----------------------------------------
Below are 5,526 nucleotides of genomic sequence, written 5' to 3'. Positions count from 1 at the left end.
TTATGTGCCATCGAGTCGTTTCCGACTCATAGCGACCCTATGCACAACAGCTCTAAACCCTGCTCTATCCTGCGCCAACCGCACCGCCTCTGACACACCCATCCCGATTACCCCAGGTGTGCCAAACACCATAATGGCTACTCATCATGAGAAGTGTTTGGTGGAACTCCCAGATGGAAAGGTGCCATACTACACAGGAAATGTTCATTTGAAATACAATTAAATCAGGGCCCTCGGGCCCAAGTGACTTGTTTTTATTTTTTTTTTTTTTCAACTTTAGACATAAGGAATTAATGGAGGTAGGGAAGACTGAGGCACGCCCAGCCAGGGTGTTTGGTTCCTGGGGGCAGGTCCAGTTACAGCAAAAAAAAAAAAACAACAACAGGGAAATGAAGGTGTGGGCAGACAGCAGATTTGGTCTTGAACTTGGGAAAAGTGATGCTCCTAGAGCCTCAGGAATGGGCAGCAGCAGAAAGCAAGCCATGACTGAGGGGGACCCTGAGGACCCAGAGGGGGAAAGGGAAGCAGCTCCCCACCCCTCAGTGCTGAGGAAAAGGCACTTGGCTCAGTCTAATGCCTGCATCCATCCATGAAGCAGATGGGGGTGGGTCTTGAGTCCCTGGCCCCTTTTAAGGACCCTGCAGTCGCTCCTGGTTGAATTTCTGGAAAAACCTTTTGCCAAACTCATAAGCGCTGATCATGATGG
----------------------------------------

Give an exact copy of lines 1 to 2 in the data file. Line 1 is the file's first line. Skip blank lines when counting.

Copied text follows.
Below are 5,526 nucleotides of genomic sequence, written 5' to 3'. Positions count from 1 at the left end.
TTATGTGCCATCGAGTCGTTTCCGACTCATAGCGACCCTATGCACAACAGCTCTAAACCCTGCTCTATCCTGCGCCAACCGCACCGCCTCTGACACACCCATCCCGATTACCCCAGGTGTGCCAAACACCATAATGGCTACTCATCATGAGAAGTGTTTGGTGGAACTCCCAGATGGAAAGGTGCCATACTACACAGGAAATGTTCATTTGAAATACAATTAAATCAGGGCCCTCGGGCCCAAGTGACTTGTTTTTATTTTTTTTTTTTTTCAACTTTAGACATAAGGAATTAATGGAGGTAGGGAAGACTGAGGCACGCCCAGCCAGGGTGTTTGGTTCCTGGGGGCAGGTCCAGTTACAGCAAAAAAAAAAAAACAACAACAGGGAAATGAAGGTGTGGGCAGACAGCAGATTTGGTCTTGAACTTGGGAAAAGTGATGCTCCTAGAGCCTCAGGAATGGGCAGCAGCAGAAAGCAAGCCATGACTGAGGGGGACCCTGAGGACCCAGAGGGGGAAAGGGAAGCAGCTCCCCACCCCTCAGTGCTGAGGAAAAGGCACTTGGCTCAGTCTAATGCCTGCATCCATCCATGAAGCAGATGGGGGTGGGTCTTGAGTCCCTGGCCCCTTTTAAGGACCCTGCAGTCGCTCCTGGTTGAATTTCTGGAAAAACCTTTTGCCAAACTCATAAGCGCTGATCATGATGG